On Aug. 23, Democratic Ulster County Executive Pat Ryan surprised New York and the rest of the nation with his victory in the special election for the 19th Congressional District. Many expected Republican Dutchess County Executive Marc Molinaro to win the seat. Pundits called it a bellwether race, an indication that Democrats may perform better than expected in the November midterms.
Thanks to redistricting, though, a different set of candidates will face off in the newly drawn 19th District. Molinaro will remain, but Ryan will instead run for a full term in the 18th District. Instead, Democrat Josh Riley, a former congressional staffer, will take on the one-time gubernatorial candidate as the Democratic primary winner. Any other year, with Democrats controlling all of Washington, D.C., Molinaro would have been an easy favorite. But with the special election upset and the recent mobilization of Democrats around abortion and gun rights, Riley’s chances appear to be improving.
In a confusing set of circumstances thanks to redistricting, as the special election winner in this district, Ryan will only serve until the beginning of 2023. Molinaro, meanwhile, decided to stick with the 19th District in the general election, despite the district no longer including Dutchess County under redistricting.
On paper, the new 19th Congressional District appears to lean blue and has actually become slightly more Democratic with its new lines – at least compared to the special election. The new district still voted for President Joe Biden over Donald Trump in 2020 by a 52%-48% margin. Before redistricting, many political observers believed that Molinaro would have had the upper hand in the old district, formerly held by Lt. Gov. Antonio Delgado, and expected the swing district to flip in a midterm election considered favorable to Republicans.
The same could have been said of the new 19th District before the special election and major U.S. Supreme Court rulings, including one that repealed the federal right to an abortion. “I would have handicapped this race in favor of Molinaro absent any other information,” Daniel Magleby, an associate professor of political science at Binghamton University, told City & State. “But given what happened in the special and given what we are seeing around the country … it makes it hard for me to stick to that prior evaluation.” He pointed to abortion as the issue mobilizing Democrats in unexpected ways, and referenced other nationally watched special elections that resulted in Democratic victories, like a Tuesday race for Alaska’s congressional seat.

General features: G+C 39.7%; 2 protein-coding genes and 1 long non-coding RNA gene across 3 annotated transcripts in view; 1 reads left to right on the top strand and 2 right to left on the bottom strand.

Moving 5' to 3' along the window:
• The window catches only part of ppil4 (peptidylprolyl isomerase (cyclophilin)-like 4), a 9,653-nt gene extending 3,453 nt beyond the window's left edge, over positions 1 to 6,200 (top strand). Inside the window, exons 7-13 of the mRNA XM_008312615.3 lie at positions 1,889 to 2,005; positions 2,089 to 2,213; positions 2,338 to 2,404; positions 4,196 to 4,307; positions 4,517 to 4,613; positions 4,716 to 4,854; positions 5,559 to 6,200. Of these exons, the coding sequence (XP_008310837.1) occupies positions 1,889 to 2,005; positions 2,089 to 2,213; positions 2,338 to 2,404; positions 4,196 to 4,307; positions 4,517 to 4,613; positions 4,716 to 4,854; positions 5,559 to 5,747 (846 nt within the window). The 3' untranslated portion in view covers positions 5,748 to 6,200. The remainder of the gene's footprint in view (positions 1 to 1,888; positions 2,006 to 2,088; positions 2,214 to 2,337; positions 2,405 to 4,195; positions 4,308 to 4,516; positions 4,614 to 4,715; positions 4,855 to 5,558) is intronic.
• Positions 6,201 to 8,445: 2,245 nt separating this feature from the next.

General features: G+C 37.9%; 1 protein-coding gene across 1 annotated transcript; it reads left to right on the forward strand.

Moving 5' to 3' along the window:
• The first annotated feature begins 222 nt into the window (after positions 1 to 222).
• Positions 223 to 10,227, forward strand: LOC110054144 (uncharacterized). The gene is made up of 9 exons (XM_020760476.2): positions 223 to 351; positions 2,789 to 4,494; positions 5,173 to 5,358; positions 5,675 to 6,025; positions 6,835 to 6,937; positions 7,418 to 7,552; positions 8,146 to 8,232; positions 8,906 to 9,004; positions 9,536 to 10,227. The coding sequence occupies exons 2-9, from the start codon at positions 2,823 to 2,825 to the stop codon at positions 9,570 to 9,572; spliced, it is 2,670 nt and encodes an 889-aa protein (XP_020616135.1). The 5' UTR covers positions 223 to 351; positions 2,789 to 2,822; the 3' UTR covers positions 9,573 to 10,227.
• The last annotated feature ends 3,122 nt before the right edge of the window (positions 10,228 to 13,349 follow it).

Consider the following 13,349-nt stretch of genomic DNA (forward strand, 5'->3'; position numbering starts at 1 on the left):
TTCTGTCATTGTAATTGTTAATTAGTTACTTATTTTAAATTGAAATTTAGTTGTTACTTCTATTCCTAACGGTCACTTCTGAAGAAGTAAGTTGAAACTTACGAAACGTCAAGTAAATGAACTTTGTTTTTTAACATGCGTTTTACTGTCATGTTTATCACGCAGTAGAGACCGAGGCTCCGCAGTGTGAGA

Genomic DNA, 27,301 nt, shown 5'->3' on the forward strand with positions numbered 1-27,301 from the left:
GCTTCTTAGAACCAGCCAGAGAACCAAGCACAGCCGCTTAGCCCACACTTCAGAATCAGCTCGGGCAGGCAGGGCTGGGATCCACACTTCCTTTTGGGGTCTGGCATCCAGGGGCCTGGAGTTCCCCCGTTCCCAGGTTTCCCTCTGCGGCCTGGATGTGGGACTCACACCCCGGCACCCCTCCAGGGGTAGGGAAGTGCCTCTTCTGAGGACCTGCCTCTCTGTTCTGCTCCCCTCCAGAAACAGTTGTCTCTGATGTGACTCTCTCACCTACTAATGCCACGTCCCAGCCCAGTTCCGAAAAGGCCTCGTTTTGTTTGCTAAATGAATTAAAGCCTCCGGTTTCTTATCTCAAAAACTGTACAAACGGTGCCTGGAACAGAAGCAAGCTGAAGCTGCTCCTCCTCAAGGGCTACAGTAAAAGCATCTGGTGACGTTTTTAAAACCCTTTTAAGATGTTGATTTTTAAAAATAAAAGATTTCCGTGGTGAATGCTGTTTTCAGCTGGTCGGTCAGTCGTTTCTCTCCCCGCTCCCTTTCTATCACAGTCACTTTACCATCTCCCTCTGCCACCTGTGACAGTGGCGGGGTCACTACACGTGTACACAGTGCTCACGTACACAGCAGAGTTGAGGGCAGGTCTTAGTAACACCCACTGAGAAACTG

Of course, the special and general elections in the 19th District won’t be directly comparable, given the different district lines, a new Democratic candidate running and the timing. Molinaro, a well-known Republican, will run against Riley’s much smaller name recognition. Ryan, in the special election, also came into the race as an established politician, leading the county that had the largest share of voters in the district. Riley doesn’t benefit from that name recognition, nor does he benefit from an election that coincided with more competitive Democratic primaries that may have motivated more Democrats to turn out than Republicans.
But with the new district lines, Molinaro lost what should have been his base in Dutchess County, where he underperformed in August. Meanwhile, part of Ulster County, which Ryan won, remains in the 19th District. And the new district gained Democratic cities like Binghamton and Ithaca that will likely be a boon for Riley. “Molinaro is going to do well in the rural parts of the district,” Magleby said. “But this is also a district that now includes all of Tompkins County, it includes parts of Cortland and it includes all of Binghamton – and that’s really going to be Riley’s bread and butter.”
The special election for the 19th District was part of a nationwide trend of Democrats overperforming expectations during a midterm as the party in power, indicating that November may not go as anticipated. That could be bad news for Molinaro, who found himself on the defensive following the Supreme Court ruling overturning Roe v. Wade and New York’s long-standing concealed carry law. “He has to in some ways run against his state to run as a Republican,” Magleby said. “I think a lot of these candidates … might have preferred the Supreme Court wait until after the election to really change the topography of politics in the United States.” While Riley certainly has reason to feel more comfortable about this race, a resurgence of Republican voters could change the landscape once again in the fall.